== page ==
In 1878 it began providing artificial limbs - made by craftsmen from the carriage and wagon works - and nine years later opened its first dental surgery, the dentist removing over 2,000 teeth in his first few months in his new post.

The Medical Fund continued to be a major issue for the ever-expanding railway town and when facilities became inadequate in the late 1890s, plans to expand the service were put into effect. The result was impressive consulting rooms, a dispensary and new swimming baths at Milton Road, which opened in 1892, almost opposite the cottage hospital. The building and many internal features including the swimming baths, still survive today as The Health Hydro.

The baths were the last major building erected by the GWR outside the works and responsbility from then on passed to the local authority.

When the founders of the NHS adopted the catchphrase of 'cradle to grave' to describe the scope of the service they wanted, they found that Swindon had already long since established such a service - and quite literally. As early as 1887, the GWR had even appointed a works undertaker, complete with horse-drawn hearse and nodding black plumes. All this was provided free to members.

The first calls for a National Health Service were not heard until 1909 and not answered until over 30 years later. Swindon must have been wondering why it didn't happen sooner.

A hundred years and six months after Swindon had its embryonic health service through the Medical Fund, the NHS, at last, was born.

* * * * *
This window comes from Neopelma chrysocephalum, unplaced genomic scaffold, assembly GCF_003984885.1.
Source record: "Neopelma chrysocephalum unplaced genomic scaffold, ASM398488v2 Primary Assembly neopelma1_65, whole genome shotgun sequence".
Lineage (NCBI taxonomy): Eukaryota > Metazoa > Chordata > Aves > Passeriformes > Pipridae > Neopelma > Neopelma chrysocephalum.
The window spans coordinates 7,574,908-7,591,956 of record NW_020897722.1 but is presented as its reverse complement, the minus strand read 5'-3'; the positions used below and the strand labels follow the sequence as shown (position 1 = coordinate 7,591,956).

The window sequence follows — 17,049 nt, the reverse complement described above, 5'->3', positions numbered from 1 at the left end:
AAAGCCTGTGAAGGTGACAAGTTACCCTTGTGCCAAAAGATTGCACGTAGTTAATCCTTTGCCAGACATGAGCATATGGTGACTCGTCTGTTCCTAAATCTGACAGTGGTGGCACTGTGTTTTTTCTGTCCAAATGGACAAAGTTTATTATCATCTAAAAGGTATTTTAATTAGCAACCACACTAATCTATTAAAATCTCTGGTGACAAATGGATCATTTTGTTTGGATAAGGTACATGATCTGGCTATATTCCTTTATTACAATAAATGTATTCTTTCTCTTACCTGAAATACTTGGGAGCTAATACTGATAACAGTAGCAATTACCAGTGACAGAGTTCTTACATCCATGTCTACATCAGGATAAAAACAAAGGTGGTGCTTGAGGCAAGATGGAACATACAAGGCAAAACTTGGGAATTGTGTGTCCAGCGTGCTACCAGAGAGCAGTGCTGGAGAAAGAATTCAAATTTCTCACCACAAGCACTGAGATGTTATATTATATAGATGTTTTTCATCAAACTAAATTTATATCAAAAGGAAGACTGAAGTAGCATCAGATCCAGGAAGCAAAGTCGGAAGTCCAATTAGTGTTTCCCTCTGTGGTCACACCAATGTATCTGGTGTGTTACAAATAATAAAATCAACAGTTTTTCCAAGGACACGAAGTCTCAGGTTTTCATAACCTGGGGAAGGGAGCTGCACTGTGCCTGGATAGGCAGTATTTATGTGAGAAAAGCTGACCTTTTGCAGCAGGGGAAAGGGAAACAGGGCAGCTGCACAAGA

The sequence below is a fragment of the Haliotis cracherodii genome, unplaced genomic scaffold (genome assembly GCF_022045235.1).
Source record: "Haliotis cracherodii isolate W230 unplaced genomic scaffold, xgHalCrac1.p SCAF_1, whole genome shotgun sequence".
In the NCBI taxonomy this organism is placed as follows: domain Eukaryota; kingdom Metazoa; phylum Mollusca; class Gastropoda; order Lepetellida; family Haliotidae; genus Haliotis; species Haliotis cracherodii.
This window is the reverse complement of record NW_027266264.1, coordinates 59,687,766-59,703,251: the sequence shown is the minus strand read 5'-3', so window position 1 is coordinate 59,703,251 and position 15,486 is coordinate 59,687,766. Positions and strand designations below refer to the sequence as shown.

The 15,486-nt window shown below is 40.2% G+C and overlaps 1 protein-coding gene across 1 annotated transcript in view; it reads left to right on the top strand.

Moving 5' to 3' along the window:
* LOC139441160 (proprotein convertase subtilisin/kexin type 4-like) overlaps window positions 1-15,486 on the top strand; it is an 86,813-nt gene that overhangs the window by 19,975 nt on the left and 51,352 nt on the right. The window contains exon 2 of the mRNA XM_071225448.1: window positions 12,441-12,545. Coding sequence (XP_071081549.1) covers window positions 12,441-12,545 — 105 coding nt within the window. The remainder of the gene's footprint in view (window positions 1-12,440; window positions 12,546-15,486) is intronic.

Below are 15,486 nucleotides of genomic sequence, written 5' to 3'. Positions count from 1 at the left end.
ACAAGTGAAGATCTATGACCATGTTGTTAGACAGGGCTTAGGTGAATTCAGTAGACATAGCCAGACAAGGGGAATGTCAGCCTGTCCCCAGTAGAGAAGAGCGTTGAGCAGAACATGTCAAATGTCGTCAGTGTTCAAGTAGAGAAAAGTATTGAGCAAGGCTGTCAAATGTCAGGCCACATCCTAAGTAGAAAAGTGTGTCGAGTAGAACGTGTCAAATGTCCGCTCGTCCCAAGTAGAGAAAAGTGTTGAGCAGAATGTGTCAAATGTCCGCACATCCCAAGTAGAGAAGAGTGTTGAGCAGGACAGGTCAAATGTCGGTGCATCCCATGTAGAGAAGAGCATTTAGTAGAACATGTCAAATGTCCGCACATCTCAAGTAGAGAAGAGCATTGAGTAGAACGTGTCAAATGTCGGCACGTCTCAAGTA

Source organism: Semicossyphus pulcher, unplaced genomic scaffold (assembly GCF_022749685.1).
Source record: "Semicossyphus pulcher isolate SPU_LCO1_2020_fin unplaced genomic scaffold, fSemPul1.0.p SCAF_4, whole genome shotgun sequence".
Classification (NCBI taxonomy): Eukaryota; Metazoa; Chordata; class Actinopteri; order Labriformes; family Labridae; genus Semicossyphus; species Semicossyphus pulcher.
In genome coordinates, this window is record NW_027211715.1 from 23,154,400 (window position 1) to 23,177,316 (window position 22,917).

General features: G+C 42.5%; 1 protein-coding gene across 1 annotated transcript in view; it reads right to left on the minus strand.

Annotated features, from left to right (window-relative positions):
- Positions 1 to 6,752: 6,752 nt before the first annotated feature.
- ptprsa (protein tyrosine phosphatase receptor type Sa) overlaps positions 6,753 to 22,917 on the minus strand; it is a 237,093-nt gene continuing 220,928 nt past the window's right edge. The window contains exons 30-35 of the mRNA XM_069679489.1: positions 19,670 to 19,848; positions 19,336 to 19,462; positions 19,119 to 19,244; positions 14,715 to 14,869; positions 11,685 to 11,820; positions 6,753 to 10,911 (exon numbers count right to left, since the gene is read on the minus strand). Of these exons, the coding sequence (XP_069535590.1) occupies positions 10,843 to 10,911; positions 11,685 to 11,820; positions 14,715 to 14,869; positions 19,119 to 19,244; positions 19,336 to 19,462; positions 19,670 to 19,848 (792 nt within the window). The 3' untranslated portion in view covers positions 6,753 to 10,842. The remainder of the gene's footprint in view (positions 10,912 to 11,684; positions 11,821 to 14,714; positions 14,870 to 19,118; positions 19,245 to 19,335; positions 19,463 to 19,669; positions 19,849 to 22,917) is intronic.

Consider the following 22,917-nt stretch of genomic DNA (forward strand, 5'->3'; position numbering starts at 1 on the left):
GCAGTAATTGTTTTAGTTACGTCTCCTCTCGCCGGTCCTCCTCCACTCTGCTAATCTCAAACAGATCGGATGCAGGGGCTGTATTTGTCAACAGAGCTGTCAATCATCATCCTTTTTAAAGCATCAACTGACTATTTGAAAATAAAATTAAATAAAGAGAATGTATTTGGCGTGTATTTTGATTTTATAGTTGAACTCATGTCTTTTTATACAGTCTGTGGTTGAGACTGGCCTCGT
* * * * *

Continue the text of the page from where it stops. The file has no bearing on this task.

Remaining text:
Swindon's NHS Trail
 
In 1998 the National Health Service celebrated its 50th anniversary. As part of the celebrations, an NHS Heritage Trail was created in Swindon to acknowledge the town's role in the development of the National Health Service. This section follows the same trail to tell another proud story from Swindon's Heritage. 

Medical Fund Hospital, Faringdon Road
 
The former Medical Fund Hospital was something of a social revolution when it was built in 1871, complete with a single ward containing five beds. Yet it was a natural result of the thriving Medical Fund Society that had been formed in 1871.
 
The building was formerly the armoury of the XI Wiltshire Volunteer Rifle Corps and conversion to a hospital cost 130. This was borne by the GWR, who also converted one adjoining cottage into nurses' quarters and another into a dispensary and consulting room. The dispensary had to cope with an average of 700 visitors a day in the winter months.
 
It should be noted that Sir Daniel Gooch, by then chairman of the company, also donated 1,000 to help fund the hospital. A 'temporary' new wing was added in 1927 and remained in use until the hospital closed in 1960. This has now been demolished. The hospital was made obsolete by the building of the new Princess Margaret Hospital, but today it still serves Swindon people, but in a different capacity - as the Central Community Centre.

Victoria Hospital
 
The Victoria Hospital was Swindon's first general hospital and dates from 1887, the year of Queen Victoria's golden jubilee - and hence the name.
 
A hospital best remembered by many for 'Bruce', the begging dog, who used to raise funds for the Victoria with his money box during Edwardian times.
 
The Victoria closed in 2008 and is currently being re-developed as flats (see picture gallery below).
 
Bruse the begging dog
Bruce, the begging dog circa. 1909:
helped raise hundreds of pounds for The Victoria Hospital in Swindon
 
 
Former GWR Museum, Faringdon Road